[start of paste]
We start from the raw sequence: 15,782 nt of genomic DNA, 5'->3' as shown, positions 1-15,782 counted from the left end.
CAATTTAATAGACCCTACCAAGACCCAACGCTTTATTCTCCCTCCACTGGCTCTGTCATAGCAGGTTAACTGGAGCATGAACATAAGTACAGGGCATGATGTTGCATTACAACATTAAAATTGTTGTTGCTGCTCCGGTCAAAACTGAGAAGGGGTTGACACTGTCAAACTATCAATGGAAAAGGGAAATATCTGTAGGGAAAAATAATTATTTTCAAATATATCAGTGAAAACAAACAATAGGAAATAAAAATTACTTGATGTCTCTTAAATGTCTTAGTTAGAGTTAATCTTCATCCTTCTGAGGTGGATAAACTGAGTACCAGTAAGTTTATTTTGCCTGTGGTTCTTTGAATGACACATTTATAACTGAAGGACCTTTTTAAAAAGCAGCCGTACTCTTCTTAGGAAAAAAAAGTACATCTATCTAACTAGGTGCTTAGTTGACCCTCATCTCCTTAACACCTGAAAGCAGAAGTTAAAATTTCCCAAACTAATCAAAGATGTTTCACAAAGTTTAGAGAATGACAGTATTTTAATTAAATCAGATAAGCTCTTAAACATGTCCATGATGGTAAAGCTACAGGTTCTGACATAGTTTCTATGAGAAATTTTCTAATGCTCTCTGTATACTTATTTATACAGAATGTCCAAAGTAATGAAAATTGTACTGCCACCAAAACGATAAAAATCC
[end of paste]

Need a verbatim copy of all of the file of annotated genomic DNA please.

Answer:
We start from the raw sequence: 15,782 nt of genomic DNA, 5'->3' as shown, positions 1-15,782 counted from the left end.
CAATTTAATAGACCCTACCAAGACCCAACGCTTTATTCTCCCTCCACTGGCTCTGTCATAGCAGGTTAACTGGAGCATGAACATAAGTACAGGGCATGATGTTGCATTACAACATTAAAATTGTTGTTGCTGCTCCGGTCAAAACTGAGAAGGGGTTGACACTGTCAAACTATCAATGGAAAAGGGAAATATCTGTAGGGAAAAATAATTATTTTCAAATATATCAGTGAAAACAAACAATAGGAAATAAAAATTACTTGATGTCTCTTAAATGTCTTAGTTAGAGTTAATCTTCATCCTTCTGAGGTGGATAAACTGAGTACCAGTAAGTTTATTTTGCCTGTGGTTCTTTGAATGACACATTTATAACTGAAGGACCTTTTTAAAAAGCAGCCGTACTCTTCTTAGGAAAAAAAAGTACATCTATCTAACTAGGTGCTTAGTTGACCCTCATCTCCTTAACACCTGAAAGCAGAAGTTAAAATTTCCCAAACTAATCAAAGATGTTTCACAAAGTTTAGAGAATGACAGTATTTTAATTAAATCAGATAAGCTCTTAAACATGTCCATGATGGTAAAGCTACAGGTTCTGACATAGTTTCTATGAGAAATTTTCTAATGCTCTCTGTATACTTATTTATACAGAATGTCCAAAGTAATGAAAATTGTACTGCCACCAAAACGATAAAAATCC